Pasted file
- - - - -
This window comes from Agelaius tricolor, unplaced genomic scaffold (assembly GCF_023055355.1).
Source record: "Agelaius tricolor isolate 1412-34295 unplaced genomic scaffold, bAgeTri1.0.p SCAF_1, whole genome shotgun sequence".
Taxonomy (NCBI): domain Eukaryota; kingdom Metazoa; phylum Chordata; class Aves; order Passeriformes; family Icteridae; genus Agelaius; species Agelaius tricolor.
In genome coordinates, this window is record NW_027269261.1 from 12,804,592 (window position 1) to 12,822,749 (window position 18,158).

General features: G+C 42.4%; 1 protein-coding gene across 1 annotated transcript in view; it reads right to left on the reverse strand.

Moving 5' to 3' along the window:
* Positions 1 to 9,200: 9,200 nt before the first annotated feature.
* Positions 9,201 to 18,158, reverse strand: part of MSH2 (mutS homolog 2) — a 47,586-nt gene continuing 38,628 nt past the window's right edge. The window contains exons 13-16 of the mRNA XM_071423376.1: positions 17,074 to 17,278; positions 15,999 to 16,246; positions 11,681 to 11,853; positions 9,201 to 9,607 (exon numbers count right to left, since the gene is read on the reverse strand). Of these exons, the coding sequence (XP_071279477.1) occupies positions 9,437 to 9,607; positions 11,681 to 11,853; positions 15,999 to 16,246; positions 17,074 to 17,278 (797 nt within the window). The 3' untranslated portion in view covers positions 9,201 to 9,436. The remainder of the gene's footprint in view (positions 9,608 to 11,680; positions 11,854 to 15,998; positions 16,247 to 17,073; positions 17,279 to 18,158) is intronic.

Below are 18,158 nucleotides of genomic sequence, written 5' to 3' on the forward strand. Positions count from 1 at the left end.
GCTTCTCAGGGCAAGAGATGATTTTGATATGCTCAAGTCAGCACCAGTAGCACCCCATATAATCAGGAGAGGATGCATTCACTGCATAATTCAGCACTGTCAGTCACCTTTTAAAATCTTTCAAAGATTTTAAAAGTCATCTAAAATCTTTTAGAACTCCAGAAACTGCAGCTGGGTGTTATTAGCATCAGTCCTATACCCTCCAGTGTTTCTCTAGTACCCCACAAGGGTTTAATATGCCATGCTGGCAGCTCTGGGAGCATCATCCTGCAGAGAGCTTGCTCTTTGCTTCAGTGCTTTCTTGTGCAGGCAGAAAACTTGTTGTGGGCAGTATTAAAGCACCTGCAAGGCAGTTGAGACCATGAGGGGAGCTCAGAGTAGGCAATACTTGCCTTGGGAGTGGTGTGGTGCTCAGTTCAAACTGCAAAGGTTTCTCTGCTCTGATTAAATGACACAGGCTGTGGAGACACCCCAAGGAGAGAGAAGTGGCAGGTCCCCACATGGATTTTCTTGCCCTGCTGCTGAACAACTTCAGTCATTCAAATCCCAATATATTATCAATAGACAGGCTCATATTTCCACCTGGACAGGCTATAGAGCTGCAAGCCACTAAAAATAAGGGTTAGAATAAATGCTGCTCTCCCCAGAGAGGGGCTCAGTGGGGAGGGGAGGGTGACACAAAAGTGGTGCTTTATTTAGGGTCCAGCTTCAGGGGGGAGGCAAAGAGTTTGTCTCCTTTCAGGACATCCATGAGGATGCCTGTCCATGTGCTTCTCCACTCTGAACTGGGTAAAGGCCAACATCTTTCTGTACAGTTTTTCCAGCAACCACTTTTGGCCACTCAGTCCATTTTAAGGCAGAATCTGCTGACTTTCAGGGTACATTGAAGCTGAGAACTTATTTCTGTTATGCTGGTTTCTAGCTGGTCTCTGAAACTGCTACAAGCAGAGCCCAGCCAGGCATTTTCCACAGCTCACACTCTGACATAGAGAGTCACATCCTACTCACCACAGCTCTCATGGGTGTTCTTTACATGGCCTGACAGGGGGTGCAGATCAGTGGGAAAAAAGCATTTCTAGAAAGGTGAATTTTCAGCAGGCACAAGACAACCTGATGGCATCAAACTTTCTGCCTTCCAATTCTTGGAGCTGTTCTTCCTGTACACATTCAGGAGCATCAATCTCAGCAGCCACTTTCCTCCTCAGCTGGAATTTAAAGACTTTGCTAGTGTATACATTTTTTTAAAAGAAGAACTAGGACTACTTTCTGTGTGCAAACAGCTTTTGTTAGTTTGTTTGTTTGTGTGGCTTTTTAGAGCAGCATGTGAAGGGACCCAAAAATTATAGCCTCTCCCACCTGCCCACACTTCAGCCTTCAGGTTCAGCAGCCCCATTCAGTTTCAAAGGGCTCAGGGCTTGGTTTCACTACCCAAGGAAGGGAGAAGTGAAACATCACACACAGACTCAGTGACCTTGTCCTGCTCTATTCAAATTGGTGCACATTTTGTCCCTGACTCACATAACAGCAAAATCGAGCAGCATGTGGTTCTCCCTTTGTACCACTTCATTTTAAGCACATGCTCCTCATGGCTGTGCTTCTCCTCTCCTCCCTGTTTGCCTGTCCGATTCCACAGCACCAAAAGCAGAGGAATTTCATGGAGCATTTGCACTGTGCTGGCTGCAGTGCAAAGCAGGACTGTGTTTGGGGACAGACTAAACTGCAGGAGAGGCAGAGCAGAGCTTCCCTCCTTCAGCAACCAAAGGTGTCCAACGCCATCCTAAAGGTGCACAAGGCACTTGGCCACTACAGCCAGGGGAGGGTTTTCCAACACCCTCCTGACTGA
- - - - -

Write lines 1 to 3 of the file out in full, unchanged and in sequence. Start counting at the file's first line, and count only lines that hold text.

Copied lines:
This window comes from Agelaius tricolor, unplaced genomic scaffold (assembly GCF_023055355.1).
Source record: "Agelaius tricolor isolate 1412-34295 unplaced genomic scaffold, bAgeTri1.0.p SCAF_1, whole genome shotgun sequence".
Taxonomy (NCBI): domain Eukaryota; kingdom Metazoa; phylum Chordata; class Aves; order Passeriformes; family Icteridae; genus Agelaius; species Agelaius tricolor.